The COVID-19 pandemic has transposed the most vulnerable segments of the global workforce onto the ‘frontlines’ of capitalist economy, now dubbed as ‘key’ or ‘essential’ workers. Others have become confined to their homes and directly experienced the now-overlapping layers of contradictions and inequalities as well as the accompanying changes in the concept and perception of ‘home’ [13] (p. 7). Therefore, it is not surprising that this revelation spurred the rise of new research agendas and scholarship on the impact of the pandemic across diverse disciplines at a rapid pace [14,15]. Kalmus [15] (p. 256) observes this prioritisation of the pandemic in the public and scholarly domains given the unprecedented number of new calls and ‘public and private funding targeted at finding solutions to the COVID-19 pandemic and its impacts’. Academia and universities themselves have also emerged as more visible sites of these contradictions and inequalities which made them objects of scholarly inquiry. Indeed, one might argue that the emerging literature has approached academia as a distinctive site of research with its own dynamics in terms of metric-based research productivity measures, tenure/promotion practices, and gender relations (for a comprehensive critical review of the literature, see Pereira [5]).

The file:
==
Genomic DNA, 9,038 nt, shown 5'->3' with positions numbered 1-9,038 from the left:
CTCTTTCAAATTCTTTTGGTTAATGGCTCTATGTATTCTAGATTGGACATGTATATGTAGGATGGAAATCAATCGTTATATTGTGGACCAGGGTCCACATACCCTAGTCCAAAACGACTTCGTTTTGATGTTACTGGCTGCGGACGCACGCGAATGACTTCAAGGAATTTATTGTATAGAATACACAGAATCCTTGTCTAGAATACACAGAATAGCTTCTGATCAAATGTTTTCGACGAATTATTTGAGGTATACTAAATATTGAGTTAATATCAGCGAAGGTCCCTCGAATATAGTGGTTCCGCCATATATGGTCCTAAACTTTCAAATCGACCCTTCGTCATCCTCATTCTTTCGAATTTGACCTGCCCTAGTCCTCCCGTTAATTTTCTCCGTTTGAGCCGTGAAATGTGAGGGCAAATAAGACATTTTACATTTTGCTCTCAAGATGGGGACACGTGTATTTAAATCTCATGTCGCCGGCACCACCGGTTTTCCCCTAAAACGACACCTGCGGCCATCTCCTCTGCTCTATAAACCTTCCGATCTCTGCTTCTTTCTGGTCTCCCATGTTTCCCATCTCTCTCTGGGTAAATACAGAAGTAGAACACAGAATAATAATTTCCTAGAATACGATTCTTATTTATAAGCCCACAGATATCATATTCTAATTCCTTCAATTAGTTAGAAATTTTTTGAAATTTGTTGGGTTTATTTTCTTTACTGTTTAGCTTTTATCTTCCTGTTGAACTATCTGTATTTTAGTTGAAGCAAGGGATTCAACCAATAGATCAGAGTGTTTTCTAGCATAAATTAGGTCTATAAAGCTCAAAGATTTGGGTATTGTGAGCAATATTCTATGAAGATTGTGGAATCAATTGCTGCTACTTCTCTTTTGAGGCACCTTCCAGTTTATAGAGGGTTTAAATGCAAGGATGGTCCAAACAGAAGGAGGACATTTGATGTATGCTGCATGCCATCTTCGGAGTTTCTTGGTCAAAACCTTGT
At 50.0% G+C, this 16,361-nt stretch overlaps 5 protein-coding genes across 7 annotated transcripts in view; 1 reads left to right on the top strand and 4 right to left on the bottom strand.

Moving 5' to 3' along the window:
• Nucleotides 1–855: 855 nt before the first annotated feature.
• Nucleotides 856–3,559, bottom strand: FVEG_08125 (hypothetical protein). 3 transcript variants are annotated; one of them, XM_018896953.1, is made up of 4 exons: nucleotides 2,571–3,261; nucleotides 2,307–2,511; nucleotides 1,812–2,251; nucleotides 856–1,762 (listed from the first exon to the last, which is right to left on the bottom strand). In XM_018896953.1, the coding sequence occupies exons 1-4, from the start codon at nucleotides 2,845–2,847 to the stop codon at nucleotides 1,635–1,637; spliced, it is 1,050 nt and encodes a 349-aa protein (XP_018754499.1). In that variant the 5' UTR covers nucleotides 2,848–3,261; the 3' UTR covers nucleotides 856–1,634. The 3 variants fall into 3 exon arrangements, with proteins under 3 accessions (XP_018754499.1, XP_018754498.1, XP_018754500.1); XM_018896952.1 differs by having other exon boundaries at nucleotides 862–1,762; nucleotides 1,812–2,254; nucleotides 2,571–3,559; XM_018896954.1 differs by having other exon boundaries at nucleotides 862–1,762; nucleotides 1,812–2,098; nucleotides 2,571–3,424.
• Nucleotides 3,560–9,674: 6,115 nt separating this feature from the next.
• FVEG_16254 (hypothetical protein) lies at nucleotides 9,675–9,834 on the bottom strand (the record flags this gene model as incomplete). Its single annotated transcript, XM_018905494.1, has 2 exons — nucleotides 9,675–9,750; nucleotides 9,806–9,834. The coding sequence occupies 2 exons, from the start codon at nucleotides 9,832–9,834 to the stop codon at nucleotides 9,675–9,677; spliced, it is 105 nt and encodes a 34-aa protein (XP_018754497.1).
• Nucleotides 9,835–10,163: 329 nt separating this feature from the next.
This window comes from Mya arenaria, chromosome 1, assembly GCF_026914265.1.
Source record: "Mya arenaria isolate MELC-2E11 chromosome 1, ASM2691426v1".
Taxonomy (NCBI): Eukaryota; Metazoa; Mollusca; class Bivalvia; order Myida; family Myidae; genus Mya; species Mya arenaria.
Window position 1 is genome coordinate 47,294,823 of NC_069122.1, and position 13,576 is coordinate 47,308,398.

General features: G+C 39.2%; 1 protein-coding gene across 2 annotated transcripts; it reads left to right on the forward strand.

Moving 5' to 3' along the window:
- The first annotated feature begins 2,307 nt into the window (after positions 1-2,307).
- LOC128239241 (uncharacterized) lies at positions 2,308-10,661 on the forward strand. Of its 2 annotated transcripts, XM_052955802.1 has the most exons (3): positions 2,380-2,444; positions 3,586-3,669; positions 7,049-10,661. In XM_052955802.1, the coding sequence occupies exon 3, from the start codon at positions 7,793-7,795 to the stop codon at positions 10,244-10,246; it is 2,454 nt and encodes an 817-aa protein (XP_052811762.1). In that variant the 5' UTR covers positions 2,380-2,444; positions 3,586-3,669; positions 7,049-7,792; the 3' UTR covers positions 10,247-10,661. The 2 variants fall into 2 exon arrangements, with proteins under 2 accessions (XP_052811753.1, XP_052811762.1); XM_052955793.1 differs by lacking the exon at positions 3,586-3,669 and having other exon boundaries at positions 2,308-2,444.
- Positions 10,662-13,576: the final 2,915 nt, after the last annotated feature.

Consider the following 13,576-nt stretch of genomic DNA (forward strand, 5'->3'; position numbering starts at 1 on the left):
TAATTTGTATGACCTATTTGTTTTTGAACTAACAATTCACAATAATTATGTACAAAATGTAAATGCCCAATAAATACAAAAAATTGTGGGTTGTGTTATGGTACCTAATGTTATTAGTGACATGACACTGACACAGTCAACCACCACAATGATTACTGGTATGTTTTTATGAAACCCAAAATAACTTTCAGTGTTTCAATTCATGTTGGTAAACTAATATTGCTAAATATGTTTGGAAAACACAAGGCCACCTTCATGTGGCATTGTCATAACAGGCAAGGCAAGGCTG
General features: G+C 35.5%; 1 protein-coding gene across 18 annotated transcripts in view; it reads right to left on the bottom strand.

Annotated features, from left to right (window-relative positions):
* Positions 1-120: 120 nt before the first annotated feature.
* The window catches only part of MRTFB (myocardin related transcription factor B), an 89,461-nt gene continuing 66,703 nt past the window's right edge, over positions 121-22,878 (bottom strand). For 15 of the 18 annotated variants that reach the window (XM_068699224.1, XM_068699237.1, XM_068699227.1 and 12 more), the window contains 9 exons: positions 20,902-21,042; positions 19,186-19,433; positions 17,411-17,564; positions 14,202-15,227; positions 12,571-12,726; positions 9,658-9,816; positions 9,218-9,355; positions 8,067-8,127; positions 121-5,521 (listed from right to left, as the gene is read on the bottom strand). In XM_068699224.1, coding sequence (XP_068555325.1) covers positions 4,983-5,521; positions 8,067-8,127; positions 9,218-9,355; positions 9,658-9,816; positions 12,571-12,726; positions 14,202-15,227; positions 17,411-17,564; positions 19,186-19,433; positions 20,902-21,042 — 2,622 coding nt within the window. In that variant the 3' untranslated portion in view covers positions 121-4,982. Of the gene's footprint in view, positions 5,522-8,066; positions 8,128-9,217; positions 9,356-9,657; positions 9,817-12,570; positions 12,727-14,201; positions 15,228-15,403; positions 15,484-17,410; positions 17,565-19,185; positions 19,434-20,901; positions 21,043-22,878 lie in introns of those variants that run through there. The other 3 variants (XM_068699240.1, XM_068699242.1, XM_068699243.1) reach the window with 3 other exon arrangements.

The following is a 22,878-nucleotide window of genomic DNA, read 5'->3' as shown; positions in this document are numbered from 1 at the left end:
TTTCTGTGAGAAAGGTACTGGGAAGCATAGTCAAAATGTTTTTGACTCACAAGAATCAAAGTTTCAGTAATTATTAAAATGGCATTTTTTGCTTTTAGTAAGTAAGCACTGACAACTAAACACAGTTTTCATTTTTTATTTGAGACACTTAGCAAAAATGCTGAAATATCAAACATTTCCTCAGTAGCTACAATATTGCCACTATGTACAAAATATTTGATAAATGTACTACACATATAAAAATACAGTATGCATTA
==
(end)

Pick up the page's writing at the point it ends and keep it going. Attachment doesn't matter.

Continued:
Consequently, the initial framings and research trajectories have been shaped by the temporality of the pandemic which was largely conceived as the landmark event for the drastic changes, given its unprecedented character and recency. At the outset, several studies have acknowledged the long-standing pre-pandemic structural problems concerning the underrepresentation and ‘ontological insecurity’ of women, marginalised groups, and precarious faculty in academia [16,17,18,19,20] [21] (p. 753) [22] (p. 5). The literature has also identified inequalities specifically faced by women in terms of publication record, grant acquisition, and promotion [22] (p. 4). In this light, the pandemic has been hypothesised to be a major dynamic exacerbating these gender gaps and leading to a ‘disproportionate productivity slowdown among female scholars’ [23] (see also Amano-Patino et al. [24]; Lerchenmüller et al. [25]). The culprit behind these developments, which was predicted and later corroborated by multiple studies and survey-based research carried out within (and beyond1) academia, has been the increased childcare burdens faced especially by women academics with (younger) children amid school and nursery closures [26,27,28,29,30,31] [23] (pp. 2, 8).